Their plans were dashed by what happened next.
“The magazine,” came the cry.
“She’s going up.”
The news was followed by screams and as I looked from my post at the swivel gun towards the bow, I saw flames around the breach in the hull. Meanwhile, from the stern came the cries of the captain, while on the poop-deck of the ship opposite, the man in the robes leapt into action. Literally. He unfolded his arms and in one short jump was on the rail of the deck, then in the next moment had jumped across.
For a moment the impression I had of him in the air was like an eagle, his robes spread out behind him, his arms outstretched like wings.
Next I saw Captain Bramah fall. Crouched over him, the hooded man’s arm pulled back and a hidden blade sprang from within his sleeve.
That blade. I was transfixed by it for a second. The flames from the burning deck made it alive. And then the hooded man drove it deep into Captain Bramah.
I stood and stared, my own cutlass in my hand. From behind I vaguely heard the cries of the crew as they tried in vain to stop the fire spreading to the magazine.
It will go up, I thought distractedly, envisioning the barrels of gunpowder stored there. The magazine will explode. The English ship was close enough so that the explosion would surely blast a hole in the hull of both ships. All of this I knew, but only as distant, distracted thoughts. I was spellbound by the hooded man at work. Mesmerized by this agent of death, who had ignored the carnage around him by biding his time and waiting to strike.
The kill was over, Captain Bramah dead. The assassin looked up from the dead body of the captain, and once again our eyes met, only this time something flared within his features and in the next instant he had bounded to his feet, a single lithe jump that took him over the corpse, and he was bearing down upon me.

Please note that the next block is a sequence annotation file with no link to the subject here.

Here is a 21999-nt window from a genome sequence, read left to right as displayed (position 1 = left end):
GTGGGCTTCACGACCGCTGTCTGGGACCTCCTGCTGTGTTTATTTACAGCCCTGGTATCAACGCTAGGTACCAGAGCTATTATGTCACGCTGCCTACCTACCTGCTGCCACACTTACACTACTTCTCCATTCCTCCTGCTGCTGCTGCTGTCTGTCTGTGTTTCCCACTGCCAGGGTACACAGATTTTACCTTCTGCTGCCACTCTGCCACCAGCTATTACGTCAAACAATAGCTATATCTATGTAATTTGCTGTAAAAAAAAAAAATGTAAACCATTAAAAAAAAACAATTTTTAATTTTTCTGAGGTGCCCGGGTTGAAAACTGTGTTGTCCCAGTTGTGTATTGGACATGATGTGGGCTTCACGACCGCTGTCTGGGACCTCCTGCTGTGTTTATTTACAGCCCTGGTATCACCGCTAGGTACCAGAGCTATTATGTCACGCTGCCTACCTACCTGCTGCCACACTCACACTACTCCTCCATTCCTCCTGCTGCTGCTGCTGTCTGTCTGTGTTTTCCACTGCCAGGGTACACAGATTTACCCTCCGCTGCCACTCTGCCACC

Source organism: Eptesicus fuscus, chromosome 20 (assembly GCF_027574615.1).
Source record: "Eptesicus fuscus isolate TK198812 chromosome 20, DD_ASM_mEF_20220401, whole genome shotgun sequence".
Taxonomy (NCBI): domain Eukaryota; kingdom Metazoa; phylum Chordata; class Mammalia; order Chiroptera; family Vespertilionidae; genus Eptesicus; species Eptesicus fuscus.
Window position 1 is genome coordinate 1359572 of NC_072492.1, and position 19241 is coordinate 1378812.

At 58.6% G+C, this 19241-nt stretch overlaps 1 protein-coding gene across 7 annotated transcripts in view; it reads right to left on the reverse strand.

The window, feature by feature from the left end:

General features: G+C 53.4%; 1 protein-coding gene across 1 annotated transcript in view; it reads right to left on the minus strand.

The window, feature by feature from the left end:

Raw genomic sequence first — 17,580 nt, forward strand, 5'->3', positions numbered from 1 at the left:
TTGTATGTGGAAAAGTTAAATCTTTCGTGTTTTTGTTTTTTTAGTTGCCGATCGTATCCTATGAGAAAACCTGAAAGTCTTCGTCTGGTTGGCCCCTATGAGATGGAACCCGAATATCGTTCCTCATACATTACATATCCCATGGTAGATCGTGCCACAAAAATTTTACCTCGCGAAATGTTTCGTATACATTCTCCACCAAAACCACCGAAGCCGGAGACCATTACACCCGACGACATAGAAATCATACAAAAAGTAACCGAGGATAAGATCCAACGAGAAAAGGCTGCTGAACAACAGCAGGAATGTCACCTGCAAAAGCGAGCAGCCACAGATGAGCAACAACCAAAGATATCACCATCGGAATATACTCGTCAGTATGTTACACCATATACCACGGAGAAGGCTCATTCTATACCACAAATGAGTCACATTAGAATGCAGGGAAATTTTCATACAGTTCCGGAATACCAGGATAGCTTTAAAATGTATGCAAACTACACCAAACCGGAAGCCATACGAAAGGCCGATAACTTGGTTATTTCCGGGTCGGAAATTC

I raised my cutlass, determined not to go easily into the great unknown. Then from the stern—from the magazine, where our men had obviously failed to douse the fire whose fingers had found the stores of gunpowder—came a great explosion.
I was blasted off the deck, flung in the air and finding a moment of perfect peace, not knowing whether I was alive or dead, whether I still had all of my limbs and in that moment not caring anyway. I didn’t know where I would come to rest: whether I’d slam to the deck of a ship and break my back or land impaled on a snapped mast or be tossed into the eye of the magazine inferno.
Or do what I did, which was slap into the sea.
Maybe alive, maybe dead, maybe conscious, maybe not. Either way I seemed to drift not far below the surface, watching the sea above, a shifting mottle of blacks, greys and the flaming orange of burning ships. Past me sank dead bodies, eyes wide open as though surprised in death. They discoloured the water in which they sank and trailed guts and stringy sinew string like tentacles. I saw a smashed mizen-mast twirling in the water, bodies snared in rigging dragged to the depths.
I thought of Caroline. Of my father. Then of my adventures on the Emperor. I thought about Nassau, where there was only one law: pirate law. And, of course, I thought about how I was mentored from privateer to pirate by Blackbeard—Edward Thatch.